Here are a few shots from Tuesday at "Leo's House" when Leo received a Christmas gift from mom and dad (I know it's not Christmas yet but come on, the kid doesn't know!) and his best friend John came to play.

Sitting in John's lap (not that there's anything wrong with that)

John, playing with the "scuba."

Sitting on their bottoms (just as I instructed them to do).

Sitting closer (they take directions very literally).

I got them to look up and point by saying, "Where's Ms. Elsa?" Even Leo knew who that was!

I said, "Boys, these are paint brushes" and they both started brushing their hair!

When I first asked Leo what his chair said, he answered, "Texas Bite." I said, "Good guess. Try again." And then he said, "Ee-oh."

Can I get down and play some football?

Tuesday, December 15, 2009

Cookinggal's Cookie Shout-Outs

I hosted my third annual holiday cookie exchange this past weekend. Now I'm not one to brag but I think I throw a pretty nice C.E. I can't take all the credit, though. I've got a few shout-outs.
I'd like to thank...

My mom for giving me the "Ultimate Chippers" recipe. (I thought of substituting mint chocolate for the white chocolate chip to make it more holiday-ish).

The guy who redid our kitchen before we moved in. It's such a pleasure to cook in a kitchen that I love!

My sister for accidentally leaving her cookie sheet at my house five or six years ago (in the oven in this picture). It's been with me for two moves and hundreds of cookie creations.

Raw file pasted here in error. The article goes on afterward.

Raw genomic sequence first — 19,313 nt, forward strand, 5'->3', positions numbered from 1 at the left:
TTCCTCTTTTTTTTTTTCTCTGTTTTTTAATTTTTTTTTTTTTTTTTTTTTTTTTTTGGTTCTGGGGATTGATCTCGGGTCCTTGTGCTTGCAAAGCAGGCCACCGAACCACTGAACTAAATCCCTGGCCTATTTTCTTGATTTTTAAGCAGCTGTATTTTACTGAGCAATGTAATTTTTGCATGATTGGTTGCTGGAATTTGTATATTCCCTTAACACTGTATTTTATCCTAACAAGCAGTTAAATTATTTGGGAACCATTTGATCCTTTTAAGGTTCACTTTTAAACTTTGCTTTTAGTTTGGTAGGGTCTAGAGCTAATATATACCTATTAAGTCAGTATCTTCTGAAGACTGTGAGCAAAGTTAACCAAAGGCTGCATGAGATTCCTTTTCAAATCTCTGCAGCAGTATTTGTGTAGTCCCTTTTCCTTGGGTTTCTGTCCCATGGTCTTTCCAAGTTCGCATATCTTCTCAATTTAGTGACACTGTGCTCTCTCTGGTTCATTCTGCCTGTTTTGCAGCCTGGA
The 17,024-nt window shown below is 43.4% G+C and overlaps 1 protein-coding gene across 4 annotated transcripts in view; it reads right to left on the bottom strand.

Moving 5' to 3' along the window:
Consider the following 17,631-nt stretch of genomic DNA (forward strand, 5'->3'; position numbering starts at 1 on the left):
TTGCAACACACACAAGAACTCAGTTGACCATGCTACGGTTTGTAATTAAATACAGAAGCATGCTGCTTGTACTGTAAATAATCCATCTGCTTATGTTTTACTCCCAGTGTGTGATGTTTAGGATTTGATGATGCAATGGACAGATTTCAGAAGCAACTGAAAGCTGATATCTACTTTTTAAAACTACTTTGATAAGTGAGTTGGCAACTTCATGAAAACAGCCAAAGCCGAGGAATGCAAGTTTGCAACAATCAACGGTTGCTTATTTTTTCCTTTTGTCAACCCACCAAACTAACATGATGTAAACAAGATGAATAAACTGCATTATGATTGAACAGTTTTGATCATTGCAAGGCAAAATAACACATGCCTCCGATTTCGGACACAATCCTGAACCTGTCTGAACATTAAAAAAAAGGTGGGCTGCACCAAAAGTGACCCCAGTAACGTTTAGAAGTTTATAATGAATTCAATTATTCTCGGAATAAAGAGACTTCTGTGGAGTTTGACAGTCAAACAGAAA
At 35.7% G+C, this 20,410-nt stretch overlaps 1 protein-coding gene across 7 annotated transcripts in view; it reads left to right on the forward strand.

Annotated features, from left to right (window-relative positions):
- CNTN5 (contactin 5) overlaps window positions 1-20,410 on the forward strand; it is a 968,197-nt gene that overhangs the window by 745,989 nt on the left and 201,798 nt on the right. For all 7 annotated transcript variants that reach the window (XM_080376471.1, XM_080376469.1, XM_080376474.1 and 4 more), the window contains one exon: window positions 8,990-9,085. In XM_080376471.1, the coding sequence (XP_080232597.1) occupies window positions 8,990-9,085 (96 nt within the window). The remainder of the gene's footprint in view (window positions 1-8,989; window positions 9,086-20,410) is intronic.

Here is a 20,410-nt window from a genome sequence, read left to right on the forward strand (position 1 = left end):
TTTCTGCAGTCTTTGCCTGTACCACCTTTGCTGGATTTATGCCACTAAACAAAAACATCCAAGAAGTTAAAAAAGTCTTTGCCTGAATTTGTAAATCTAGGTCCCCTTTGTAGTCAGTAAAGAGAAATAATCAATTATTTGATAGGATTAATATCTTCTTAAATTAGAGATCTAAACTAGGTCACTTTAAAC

My mom again for mailing me these cooling racks:

My cookie exchange guests for totally outdoing me with their cookies (especially these little mice ones!)

Monday, December 14, 2009

Santa Sighting

Leo likes Santa in books. He knows that he says, "Ho, ho ho." But seeing him in person at the YMCA was a whole different experience.

"Cookies with Santa! Sounds like fun!"

"I don't have to sit on his lap, do I?"

"Yes, you do! You will sit on this old, fat man's lap and tell him what you want for Christmas. It's a tradition!!"

"Okay, fine. A compromise. The whole family will snuggle up to the old dude."

"Bye bye, Santa."

"I just want to play with my football."

"Night night, Scuba."
(Notice how he's put everything to bed--the little people, the school bus, the choo choo train and himself.)
(Also, I know he looks like Michael Jackson with white socks and black shoes. I will get him some darker socks before Christmas. Please don't mail him any.)

Wednesday, December 09, 2009


Leo loves to practice dribbling. And I'm not JUST talking about the drool coming out of his mouth!

Tuesday, December 08, 2009

Q-tip Questions

It's hard to believe this is my third blog on the subject of Q-tips. But I still have so much to say, or rather, so much to ask:

My latest fascination with cotton swabs came from a conversation (or disagreement, rather,) with Frank.